Chinese barbecue is not to be missed. A case could be made that the Chinese brought sweetly sauced BBQ to the States. Thousands of Chinese workers were building the Transcontinental Railroad in the late 1860s.
We were in Chinatown, Toronto, when this bright neon sign hit us in the face: “Chinese Barbecue.”
I don’t know. I expected perhaps a Chinese chef in a cowboy hat roasting ribs to the words “happy trails are here again.”
Not quite, but true Chinese barbecue is not to be missed. A case could be made that the Chinese brought sweetly sauced BBQ to the States. Thousands of Chinese workers were building the Transcontinental Railroad in the late 1860s. It was hard work, laying up to 10 miles of track a day. Their meals often consisted of bison barbecued over coal fires, tenderized by a night in barbecue sauce.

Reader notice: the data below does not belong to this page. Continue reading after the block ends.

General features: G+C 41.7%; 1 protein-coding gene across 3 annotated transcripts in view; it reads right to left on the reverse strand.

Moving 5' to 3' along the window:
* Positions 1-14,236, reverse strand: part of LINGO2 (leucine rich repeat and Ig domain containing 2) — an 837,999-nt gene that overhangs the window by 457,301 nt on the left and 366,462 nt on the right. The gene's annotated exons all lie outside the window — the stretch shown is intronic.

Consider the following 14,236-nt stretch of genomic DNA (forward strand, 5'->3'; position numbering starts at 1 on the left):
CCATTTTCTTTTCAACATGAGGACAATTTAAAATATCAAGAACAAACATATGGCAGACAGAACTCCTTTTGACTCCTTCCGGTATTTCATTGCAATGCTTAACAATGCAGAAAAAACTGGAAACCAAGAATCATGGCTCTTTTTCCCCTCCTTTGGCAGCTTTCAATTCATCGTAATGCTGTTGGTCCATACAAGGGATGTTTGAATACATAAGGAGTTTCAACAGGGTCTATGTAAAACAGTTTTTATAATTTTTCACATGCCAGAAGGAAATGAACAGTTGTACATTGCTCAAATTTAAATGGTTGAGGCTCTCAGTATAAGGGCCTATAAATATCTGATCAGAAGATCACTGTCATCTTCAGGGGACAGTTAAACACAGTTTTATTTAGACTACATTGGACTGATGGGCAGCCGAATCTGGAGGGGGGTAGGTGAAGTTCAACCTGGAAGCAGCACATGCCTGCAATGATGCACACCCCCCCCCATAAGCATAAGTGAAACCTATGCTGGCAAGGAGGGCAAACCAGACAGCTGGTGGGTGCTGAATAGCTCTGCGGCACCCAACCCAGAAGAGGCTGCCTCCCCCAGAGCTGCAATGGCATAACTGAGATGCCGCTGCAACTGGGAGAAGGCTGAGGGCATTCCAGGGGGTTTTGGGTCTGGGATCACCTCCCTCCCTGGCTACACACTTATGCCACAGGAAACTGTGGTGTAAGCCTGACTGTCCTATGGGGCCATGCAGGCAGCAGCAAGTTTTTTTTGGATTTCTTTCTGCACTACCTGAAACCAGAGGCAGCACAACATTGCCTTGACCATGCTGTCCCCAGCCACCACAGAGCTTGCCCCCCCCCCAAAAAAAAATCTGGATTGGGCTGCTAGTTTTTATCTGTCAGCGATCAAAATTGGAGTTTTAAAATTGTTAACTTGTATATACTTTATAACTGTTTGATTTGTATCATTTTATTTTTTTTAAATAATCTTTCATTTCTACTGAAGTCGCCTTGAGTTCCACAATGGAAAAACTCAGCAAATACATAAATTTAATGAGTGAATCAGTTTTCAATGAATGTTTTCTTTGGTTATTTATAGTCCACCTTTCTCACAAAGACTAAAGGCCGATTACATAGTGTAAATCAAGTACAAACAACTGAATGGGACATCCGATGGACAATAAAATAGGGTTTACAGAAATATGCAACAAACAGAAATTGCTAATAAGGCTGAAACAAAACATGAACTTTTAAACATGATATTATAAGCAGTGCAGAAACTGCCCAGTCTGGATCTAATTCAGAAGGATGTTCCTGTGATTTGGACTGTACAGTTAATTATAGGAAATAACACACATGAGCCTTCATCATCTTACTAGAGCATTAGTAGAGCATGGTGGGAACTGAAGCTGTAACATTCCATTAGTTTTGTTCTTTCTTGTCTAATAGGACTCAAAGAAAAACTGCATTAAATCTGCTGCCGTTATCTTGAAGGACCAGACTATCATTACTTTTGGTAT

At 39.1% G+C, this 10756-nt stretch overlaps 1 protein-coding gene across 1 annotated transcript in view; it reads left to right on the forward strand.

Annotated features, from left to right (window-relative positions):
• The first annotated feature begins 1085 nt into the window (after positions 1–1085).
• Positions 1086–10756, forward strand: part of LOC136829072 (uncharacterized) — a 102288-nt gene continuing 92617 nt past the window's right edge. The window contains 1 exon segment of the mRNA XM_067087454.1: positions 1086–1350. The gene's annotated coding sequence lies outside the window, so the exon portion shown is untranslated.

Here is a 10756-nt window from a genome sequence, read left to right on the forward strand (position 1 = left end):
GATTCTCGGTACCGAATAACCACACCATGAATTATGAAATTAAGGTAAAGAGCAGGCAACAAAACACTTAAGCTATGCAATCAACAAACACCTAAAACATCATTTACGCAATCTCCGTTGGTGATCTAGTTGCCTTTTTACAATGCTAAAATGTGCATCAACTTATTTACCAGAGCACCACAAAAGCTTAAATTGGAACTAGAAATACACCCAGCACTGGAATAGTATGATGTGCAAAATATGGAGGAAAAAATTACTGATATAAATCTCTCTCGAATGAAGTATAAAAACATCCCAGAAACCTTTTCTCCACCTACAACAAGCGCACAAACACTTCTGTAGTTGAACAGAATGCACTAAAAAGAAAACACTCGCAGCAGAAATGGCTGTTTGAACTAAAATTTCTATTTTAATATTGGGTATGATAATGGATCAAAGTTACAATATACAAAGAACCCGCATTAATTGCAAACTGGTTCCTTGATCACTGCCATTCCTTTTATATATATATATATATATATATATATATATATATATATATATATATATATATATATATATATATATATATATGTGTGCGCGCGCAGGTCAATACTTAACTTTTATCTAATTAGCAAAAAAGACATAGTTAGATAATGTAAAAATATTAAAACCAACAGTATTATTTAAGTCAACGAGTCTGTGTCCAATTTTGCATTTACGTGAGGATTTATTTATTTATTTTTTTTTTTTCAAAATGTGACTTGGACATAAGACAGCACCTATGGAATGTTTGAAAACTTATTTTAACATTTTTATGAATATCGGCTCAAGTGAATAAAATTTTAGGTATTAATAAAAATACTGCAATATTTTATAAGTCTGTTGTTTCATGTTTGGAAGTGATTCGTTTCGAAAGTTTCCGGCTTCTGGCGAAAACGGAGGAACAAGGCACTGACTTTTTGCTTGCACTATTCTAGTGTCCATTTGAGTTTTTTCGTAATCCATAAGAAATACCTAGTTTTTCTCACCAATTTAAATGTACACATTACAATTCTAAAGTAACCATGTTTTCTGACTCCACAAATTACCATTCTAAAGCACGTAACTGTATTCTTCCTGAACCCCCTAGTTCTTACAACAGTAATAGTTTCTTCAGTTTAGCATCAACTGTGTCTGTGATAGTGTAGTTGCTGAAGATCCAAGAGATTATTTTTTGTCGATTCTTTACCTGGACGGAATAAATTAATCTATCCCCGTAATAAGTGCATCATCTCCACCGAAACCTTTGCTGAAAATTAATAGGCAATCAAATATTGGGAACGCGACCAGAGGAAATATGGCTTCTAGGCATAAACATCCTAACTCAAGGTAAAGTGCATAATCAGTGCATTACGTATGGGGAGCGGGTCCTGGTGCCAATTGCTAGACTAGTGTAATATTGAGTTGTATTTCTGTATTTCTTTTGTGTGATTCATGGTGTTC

Modern Chinese BBQ starts the right way, with baby-back ribs, the finest on the hog. Then comes a marinade process that turns them to just this side of candy.
The most important ingredients are both sweet: Mirin wine and rice-wine vinegar. Mirin is known as sweet sake and available in better wine shops. It is 40 to 50 percent sugar with an alcoholic content of about 14 percent.
Rice wine vinegar is made from fermented rice and is less acidic than Western vinegars. It’s quite wonderful on its own as a light salad dressing.
Ribs marinated with hoisin sauce, garlic and sesame oil are called "char siew" on menus. It produces that black glaze craved by Chinese-restaurant fans and often coats pork tenderloin.
The meat may be grilled or stir fried, called red cooking, usually with Sichuan peppercorns.
Jim Hillibish is a food writer for the Canton (Ohio) Repository. Reach him at firstname.lastname@example.org.